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USC Thornton grad joins LA Philharmonic

Andrew Lowy joins the LA Philharmonic as a clarinetist

by Kat Bouza
Andrew Lowy, USC alum and LA Phil clarinet player

For more than a century, the USC Thornton 
School of Music has produced musicians who
 go on to thriving careers in orchestras around
 the world. Closer to home, a long list of USC 
Thornton faculty and alumni have been members of the Los Angeles Philharmonic.

This summer, a 27-year-old alumnus joined 
the celebrated ensemble.

 Andrew Lowy ’13 MM recently was awarded 
the position of second E-flat clarinet with the
 orchestra. Lowy, who studied under USC 
Thornton faculty member Yehuda Gilad, 
currently is the principal clarinetist with the
 North Carolina Symphony – a position he was 
awarded while a graduate student at USC

“Andrew was well prepared mentally when he
 began studying with me,” said Gilad. “He was 
one of the most meticulous students in my 
studio, and I don’t think this is the end of his
 growth. A musician’s growth never stops.”

An unconventional background

Unlike many musicians who pursue postgraduate studies, Lowy did not receive his undergraduate
 education in music. Instead, he obtained a degree in linguistics at Harvard University – a background that Lowy still draws from while playing music.

“I’ve found my studies in linguistics to be quite useful to my musical pursuits,” he said. “It can be
 useful to approach music from the perspective of language, both on the level of stresses in individual 
words and also rhetorically, thinking about how musical phrases relate to each other like sentences in
a well-written paragraph. Just as a great speech involves a thorough understanding of the structure 
of the text, so too does a great performance of a piece of music depend on understanding the work’s 

Gilad believes that Lowy’s knowledge of a different academic subject proved helpful while he attended USC Thornton.

“The first four years of college, in my opinion, are meant for finding yourself,” Gilad said. “I encourage my undergraduate students to double major. At USC, we have the opportunity to be a school of music within a university. Engineering, public relations, business, philosophy – that’s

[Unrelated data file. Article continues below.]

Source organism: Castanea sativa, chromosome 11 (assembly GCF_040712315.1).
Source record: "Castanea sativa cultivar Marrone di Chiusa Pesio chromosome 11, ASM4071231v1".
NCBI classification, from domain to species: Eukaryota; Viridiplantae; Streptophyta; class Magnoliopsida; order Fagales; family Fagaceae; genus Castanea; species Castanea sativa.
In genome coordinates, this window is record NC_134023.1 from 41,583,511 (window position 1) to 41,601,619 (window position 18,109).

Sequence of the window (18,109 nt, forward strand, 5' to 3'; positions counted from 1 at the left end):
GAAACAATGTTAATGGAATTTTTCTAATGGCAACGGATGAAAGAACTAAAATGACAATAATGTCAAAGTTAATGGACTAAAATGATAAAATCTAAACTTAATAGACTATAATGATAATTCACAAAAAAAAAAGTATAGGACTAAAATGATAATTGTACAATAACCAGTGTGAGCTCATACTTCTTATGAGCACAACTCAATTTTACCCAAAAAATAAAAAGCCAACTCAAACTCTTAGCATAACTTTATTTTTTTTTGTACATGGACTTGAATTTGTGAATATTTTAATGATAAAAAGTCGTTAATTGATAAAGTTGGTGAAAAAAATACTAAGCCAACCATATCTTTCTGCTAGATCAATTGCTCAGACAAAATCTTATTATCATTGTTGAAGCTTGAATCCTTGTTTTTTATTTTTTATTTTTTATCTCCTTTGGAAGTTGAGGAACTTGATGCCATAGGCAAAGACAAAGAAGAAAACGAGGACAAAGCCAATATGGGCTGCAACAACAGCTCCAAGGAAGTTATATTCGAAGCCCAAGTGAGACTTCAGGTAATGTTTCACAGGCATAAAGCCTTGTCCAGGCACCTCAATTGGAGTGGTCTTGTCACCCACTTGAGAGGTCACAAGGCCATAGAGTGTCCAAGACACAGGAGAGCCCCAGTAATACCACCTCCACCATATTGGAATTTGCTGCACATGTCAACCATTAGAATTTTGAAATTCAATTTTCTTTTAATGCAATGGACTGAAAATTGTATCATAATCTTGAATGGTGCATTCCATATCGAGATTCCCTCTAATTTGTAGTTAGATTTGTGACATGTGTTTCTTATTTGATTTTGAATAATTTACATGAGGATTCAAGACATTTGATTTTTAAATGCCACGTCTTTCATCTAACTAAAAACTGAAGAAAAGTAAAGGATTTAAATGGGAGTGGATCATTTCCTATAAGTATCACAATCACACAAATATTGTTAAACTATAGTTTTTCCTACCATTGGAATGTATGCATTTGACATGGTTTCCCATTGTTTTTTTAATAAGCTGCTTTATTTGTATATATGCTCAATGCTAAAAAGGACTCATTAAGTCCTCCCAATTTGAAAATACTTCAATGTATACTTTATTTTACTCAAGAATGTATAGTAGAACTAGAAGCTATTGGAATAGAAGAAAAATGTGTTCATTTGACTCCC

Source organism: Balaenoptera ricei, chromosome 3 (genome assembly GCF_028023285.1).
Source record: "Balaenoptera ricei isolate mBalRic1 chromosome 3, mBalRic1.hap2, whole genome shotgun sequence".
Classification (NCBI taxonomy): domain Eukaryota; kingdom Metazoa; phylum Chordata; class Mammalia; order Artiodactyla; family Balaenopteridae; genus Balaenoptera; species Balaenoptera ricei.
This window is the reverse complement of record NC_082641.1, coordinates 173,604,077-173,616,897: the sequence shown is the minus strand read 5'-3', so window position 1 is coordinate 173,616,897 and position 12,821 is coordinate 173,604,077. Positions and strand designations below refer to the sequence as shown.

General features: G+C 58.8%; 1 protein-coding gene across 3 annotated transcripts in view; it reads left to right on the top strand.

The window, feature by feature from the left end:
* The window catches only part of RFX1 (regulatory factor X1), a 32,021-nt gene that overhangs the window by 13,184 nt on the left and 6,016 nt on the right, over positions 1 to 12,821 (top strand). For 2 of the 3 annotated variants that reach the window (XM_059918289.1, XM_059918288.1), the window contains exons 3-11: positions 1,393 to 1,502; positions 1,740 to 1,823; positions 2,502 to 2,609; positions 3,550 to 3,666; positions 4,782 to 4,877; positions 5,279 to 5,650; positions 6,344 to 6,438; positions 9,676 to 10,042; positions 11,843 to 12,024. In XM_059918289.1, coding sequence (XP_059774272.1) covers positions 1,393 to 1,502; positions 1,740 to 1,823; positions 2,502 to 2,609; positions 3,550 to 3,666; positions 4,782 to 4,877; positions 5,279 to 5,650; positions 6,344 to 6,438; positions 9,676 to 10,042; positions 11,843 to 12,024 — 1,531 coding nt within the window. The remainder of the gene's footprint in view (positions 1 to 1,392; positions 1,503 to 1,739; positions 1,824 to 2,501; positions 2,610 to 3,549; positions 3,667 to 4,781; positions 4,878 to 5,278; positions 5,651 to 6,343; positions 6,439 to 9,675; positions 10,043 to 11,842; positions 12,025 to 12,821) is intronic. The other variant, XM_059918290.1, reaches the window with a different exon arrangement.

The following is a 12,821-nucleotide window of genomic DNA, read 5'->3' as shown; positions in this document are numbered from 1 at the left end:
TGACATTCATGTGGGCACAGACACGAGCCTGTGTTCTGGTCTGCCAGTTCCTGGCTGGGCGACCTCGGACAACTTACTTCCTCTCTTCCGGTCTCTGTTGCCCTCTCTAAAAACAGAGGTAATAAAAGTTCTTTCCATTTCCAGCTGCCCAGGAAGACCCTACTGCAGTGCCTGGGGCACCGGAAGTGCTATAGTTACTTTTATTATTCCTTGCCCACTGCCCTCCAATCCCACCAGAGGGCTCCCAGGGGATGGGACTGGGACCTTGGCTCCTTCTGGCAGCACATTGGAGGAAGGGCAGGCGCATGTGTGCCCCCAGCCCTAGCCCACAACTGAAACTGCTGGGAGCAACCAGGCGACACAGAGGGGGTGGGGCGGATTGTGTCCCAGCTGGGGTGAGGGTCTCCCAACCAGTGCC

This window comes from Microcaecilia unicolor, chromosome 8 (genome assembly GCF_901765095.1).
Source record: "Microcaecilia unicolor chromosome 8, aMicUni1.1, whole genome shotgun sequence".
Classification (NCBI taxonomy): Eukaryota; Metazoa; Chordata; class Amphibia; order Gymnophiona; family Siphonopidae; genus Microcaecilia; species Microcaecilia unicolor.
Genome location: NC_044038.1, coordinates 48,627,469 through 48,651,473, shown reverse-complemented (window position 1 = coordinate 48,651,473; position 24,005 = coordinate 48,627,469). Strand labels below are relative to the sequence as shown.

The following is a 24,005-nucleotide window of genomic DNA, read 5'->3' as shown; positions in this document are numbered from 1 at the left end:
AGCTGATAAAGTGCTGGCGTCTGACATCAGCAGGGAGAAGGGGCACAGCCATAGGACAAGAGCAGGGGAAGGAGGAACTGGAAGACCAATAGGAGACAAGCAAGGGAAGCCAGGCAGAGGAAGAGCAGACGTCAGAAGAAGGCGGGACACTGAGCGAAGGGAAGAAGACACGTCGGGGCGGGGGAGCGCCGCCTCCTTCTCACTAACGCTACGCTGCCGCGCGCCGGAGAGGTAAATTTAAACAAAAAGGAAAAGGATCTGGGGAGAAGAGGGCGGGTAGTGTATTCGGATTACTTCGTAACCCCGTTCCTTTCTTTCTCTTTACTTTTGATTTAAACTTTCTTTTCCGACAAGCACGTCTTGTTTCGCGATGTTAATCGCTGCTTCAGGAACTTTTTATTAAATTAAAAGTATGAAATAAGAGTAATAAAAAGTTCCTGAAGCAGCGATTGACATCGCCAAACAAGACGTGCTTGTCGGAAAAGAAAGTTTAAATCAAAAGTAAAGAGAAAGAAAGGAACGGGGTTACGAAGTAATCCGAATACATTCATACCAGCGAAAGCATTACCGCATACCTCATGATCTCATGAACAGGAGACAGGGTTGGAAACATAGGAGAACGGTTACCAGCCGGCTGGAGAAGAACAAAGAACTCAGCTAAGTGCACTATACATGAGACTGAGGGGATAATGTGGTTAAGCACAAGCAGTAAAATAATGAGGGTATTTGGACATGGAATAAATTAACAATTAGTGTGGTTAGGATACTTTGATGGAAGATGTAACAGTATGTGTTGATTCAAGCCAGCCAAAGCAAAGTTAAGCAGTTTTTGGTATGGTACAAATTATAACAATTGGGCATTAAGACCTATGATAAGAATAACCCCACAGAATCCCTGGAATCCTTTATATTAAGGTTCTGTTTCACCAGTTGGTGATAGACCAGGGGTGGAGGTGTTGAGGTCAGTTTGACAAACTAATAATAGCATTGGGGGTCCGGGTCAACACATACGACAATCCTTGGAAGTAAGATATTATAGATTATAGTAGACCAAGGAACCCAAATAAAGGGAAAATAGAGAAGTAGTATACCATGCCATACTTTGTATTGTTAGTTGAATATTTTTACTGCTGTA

education for total musicianship.”

In the studio of a master

Once Lowy decided to pursue a career in music, it was Gilad’s reputation that drew him to attending USC Thornton.

“The main reason I came to Thornton was because of Yehuda,” Lowy said. “His studio is renowned 
for producing clarinetists who are successful in orchestral auditions and winning jobs. It was really 
important for me to study with him.”

Lowy credits the success rate of these students in the orchestral world to the environment Gilad 
creates in the classroom. “The talent level is very high in the studio, so you’re always being pushed,”
 he said. “But, it’s also an incredibly supportive environment.”

“It is a goal for all my students to find their own voice whether they are playing concertos, sonatas or
orchestral excerpts,” said Gilad. He said that students often arrive with their true talent hidden, and “I go digging and we uncover this diamond, this voice.”

Although the perks of performing with a world-class orchestra are undoubtedly something to look 
forward to, Lowy admits he is most excited to collaborate with his fellow LA Phil members, including
 two USC Thornton clarinet faculty members, Michele Zukovsky and David Howard.

“I can’t wait to be inspired by my new colleagues,” he said. “I’ll be playing alongside clarinet legends
in the orchestral world, so it will be great to learn from all the amazing playing happening around me.”

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